Friday, 30 December 2016

Galileo and running shorts

In praise of Galileo and running shorts.

They welcome you according to your clothes.  They see you off according to your wits : Old Chinese saying.

It is really unfortunate that our clothes symbolise to a certain extent who we are perceived to be or who we wish to be perceived as.

I think our clothes should be fashioned to allow us to do in comfort that which we wish to do.

It is obvious that we must run in shorts as opposed to a long robe.
Shorts are designed for running.  Long robes are designed for other things.  A Religious leader, who is meant to guide some of us in our heavenly quest,  will rarely be seen in shorts.

So Running shorts, are by nature short,  so that they don't impede our stride length.  They are airy and well ventilated so that there is no heat buildup.  They are made of soft fabric so there is no chafing. There is a inner lining to stop our personal properties from spilling out and about.

Besides these, as I recently discovered, there can be several other good uses for running shorts.

This came to mind because I was recently reading a book by Dava Sobel titled "Galileo's Daughter".  
It gives a modern take on the history of science.  It tells the story of Galileo the man, the father, and one of the worlds greatest scientists.

Galileo, in his earlier years (1589) procured a teaching post at the University of Pisa but constantly got himself into trouble by his refusal to wear the regulation academic regalia.  ( a long black toga)

All of us know the legend of Galileo throwing cannonballs of different size from atop the leaning tower of Pisa  to demonstrate that objects of different weights don't fall down at different speeds.  

The author Dava Sobel sympathises with Galileo's distaste for the official long black toga that he had to wear.  The author explains how it would have hindered young Galileo's progress up the spiral staircase of the 8 storied tower as he carried up the cannon balls.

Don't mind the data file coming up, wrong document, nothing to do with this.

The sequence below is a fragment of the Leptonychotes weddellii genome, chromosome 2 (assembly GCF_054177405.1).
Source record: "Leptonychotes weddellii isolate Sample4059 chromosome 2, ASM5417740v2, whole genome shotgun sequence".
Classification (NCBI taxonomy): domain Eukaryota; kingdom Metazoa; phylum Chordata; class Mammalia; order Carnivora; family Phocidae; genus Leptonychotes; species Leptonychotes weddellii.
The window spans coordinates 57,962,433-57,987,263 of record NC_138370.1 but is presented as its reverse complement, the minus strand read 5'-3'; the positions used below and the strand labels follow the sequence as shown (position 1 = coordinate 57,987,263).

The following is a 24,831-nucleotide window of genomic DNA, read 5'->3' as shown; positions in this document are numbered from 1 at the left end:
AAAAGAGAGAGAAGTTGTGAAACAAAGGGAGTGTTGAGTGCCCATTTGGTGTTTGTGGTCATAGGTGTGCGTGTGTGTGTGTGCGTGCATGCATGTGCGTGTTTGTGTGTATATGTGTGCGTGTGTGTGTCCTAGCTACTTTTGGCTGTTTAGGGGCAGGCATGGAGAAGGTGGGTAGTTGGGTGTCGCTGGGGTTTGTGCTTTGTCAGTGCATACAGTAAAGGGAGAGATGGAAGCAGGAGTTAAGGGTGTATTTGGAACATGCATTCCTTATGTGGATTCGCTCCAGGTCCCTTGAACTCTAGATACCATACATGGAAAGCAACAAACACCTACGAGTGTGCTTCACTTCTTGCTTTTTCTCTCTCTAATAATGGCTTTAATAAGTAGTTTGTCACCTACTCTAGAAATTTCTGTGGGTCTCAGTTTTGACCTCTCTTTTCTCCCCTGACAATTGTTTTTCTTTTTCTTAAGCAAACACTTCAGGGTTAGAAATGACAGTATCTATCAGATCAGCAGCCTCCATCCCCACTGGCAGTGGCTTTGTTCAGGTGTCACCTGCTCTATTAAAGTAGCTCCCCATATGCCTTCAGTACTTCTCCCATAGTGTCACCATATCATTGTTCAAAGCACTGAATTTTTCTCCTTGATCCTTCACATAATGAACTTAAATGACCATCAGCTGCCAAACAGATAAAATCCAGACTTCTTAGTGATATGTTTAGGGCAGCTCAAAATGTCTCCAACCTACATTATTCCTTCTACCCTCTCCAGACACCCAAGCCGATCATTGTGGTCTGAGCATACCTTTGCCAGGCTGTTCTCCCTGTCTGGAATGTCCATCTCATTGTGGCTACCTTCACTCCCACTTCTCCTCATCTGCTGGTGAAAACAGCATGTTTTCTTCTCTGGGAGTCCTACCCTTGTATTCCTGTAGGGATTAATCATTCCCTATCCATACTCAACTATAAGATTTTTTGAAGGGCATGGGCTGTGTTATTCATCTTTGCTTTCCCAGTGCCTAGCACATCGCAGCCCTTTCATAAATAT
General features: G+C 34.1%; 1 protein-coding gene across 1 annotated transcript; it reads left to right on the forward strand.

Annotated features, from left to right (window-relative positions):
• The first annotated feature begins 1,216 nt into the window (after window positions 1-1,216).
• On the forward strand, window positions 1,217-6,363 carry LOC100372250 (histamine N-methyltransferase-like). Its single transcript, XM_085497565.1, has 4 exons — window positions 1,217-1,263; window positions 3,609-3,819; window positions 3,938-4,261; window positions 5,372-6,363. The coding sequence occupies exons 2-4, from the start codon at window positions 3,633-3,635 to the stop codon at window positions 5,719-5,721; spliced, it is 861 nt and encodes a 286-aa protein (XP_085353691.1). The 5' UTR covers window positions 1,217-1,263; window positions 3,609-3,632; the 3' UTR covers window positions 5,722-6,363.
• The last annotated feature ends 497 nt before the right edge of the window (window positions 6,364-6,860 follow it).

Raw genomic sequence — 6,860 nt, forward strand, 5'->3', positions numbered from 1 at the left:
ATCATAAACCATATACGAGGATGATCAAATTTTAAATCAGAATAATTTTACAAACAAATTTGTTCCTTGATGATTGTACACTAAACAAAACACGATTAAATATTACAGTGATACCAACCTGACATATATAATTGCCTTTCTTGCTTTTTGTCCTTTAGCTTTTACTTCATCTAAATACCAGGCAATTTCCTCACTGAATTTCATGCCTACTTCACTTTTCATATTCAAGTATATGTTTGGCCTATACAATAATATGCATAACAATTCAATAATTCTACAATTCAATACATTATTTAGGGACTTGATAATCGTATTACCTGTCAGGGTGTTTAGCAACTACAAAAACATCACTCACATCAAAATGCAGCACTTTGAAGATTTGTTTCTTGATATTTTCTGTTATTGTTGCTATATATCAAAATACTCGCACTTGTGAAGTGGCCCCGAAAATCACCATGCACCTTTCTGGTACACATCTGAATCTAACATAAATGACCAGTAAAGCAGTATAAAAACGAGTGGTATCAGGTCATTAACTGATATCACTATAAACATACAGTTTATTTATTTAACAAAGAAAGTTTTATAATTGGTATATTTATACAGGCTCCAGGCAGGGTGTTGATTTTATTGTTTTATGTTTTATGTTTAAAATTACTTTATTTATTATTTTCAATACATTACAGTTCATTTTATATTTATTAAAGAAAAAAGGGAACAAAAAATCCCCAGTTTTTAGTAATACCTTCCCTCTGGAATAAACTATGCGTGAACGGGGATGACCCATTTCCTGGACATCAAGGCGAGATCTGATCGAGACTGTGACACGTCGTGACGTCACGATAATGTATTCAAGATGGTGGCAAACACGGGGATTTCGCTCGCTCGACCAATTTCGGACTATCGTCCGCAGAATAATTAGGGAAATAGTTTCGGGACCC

Sobel writes, " Galileo deemed official doctoral dress a pretentious nuisance, and he derided the toga in a three hundred line verse spoof that enjoyed wide readership in that college town."

Clothing gets in the way of men's and women's frank appraisal of each other's attributes, argued Galileo, "while professional uniforms hid the true merits of character under a cloak of social standing.  

Worse, the dignity of the professor's gown barred him from the brothel, denying him the evil pleasures of whoring while resigning him to the equally sinful solace of his own hands.  

The gown even impeded walking, to say nothing of working"

I had always associated Galileo with someone who with his telescope had first discovered the marvels of the celestial bodies.

I now discovered that Galileo had an eye for all sorts of bodies.  

I was fascinated that he lamented that his official dress came in the way of "the pleasures of whoring" and that he had other  "use of his own hands" besides focusing his telescope.

I realised that seeking "Heavenly Truths"  does not stop one from seeking "Earthly Answers".

We are then finally all humans.  Some of us holding a telescope pointing towards the stars.  Some of us wearing running shorts hoping to reach the finish line.  We all have our own unique tools which bring us joy.

So from a purely pleasure seeking point of view , it is unfortunate that Galileo was a scientist and not a runner .

Cause if he had been a runner, a good pair of running shorts would have sufficed for all his earthly needs...

1 comment:

  1. That's a great review. Thanks for sharing such an honest opinion. Also, check out the running shorts for men from New Balance if you're planning to purchase new ones.

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